The first thing Victor Hedman remembers about Rick Bowness’ tenure in Tampa Bay is the flood of texts.
“The Sedin twins reached out to me right away: You guys got the best one.”
Then came the echoes from Mattias Ohlund, Alex Edler and so many more players from Bowness’ former team in Vancouver. To a man, everyone said the same thing: Rick Bowness treats people right.
“That’s going to be his legacy and there’s no greater legacy than that,” says longtime NHL executive Ray Shero, who worked with Bowness with the Senators in the 1990s. “That’s part of the mandate with people like Rick and (his wife) Judy. They care about people, the game is better with them in it, and Winnipeg is fortunate to have them back.”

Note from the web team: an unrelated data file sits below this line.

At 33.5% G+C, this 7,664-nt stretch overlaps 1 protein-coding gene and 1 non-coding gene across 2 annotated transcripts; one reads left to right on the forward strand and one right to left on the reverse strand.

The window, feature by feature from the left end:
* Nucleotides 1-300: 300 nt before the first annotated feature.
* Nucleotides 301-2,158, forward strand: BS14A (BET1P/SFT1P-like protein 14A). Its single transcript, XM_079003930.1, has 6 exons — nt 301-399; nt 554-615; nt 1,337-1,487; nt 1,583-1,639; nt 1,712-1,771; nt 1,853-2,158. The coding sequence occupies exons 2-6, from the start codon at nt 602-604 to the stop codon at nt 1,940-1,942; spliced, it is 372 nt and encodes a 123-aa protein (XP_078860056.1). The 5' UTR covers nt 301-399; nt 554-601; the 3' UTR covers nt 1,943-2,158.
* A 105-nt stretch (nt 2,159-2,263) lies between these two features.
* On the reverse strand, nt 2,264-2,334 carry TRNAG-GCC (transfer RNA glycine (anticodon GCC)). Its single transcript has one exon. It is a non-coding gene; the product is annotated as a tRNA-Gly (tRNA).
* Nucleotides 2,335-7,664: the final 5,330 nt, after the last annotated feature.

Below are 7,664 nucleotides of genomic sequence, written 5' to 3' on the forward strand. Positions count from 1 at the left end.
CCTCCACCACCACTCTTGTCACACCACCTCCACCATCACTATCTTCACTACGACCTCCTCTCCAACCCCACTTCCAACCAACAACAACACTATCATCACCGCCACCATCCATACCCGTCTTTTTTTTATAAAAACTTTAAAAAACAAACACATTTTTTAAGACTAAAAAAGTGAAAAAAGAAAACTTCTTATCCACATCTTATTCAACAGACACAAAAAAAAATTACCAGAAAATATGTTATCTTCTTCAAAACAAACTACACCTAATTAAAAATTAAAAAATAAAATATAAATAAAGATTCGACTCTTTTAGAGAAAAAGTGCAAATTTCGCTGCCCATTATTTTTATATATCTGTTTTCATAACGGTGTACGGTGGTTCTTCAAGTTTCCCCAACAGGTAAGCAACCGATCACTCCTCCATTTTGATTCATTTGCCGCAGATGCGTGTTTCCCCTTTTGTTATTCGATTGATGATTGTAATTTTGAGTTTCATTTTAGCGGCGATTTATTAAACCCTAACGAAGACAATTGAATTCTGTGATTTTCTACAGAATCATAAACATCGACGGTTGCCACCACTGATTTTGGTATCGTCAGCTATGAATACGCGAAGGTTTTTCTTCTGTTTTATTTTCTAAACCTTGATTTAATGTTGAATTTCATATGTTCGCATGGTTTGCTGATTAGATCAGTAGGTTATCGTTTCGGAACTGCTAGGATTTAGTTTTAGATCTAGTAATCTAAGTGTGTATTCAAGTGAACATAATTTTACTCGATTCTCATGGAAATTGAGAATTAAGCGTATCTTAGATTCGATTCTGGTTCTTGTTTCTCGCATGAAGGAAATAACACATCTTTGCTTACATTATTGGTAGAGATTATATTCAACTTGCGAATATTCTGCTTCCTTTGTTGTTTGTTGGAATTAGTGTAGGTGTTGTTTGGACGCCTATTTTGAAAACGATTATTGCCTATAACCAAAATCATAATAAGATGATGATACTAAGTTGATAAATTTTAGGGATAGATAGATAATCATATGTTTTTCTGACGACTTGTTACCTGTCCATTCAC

“It’s not, ‘This is what it is: go do it because I said so,’” says Mark Scheifele. “It’s a conversation: ‘What is everyone feeling?’ You don’t know what the problem is until you ask and I think Bones has been great about that since he got hired. He wants to know what the problem is, he wants to know what is going on and what is happening.”
“It’s not a gimmick,” says Columbus GM Jarmo Kekalainen, who played for Bowness in the AHL and scouted for his ‘90s Senators. “All of that stuff comes naturally to him. It comes down to being a good person and that’s a box that he checks.”